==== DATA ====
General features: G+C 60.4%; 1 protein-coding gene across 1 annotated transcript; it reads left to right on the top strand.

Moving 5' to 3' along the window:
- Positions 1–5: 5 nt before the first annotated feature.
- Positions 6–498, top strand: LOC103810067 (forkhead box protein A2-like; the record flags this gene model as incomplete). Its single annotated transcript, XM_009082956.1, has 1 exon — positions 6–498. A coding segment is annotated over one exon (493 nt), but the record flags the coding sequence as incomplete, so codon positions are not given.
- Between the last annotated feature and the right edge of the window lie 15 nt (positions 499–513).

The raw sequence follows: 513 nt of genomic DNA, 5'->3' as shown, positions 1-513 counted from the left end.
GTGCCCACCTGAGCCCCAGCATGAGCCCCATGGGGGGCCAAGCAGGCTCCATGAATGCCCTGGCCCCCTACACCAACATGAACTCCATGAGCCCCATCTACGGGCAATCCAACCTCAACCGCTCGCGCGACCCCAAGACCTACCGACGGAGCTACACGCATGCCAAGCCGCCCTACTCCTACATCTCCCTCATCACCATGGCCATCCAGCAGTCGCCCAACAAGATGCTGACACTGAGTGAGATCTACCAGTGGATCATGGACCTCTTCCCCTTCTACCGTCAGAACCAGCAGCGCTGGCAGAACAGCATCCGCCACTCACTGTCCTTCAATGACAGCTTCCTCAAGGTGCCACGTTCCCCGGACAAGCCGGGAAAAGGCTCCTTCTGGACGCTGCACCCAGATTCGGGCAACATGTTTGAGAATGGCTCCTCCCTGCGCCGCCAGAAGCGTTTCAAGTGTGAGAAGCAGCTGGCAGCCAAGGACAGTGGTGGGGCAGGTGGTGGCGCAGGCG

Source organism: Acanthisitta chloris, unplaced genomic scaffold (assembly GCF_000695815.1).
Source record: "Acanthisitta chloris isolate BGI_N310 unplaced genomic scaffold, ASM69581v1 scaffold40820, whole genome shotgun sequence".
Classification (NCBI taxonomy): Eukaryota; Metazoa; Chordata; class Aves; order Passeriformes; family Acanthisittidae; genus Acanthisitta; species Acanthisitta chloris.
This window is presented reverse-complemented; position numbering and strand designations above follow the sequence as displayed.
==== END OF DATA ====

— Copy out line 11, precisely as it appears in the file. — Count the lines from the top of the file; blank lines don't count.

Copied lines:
This window is presented reverse-complemented; position numbering and strand designations above follow the sequence as displayed.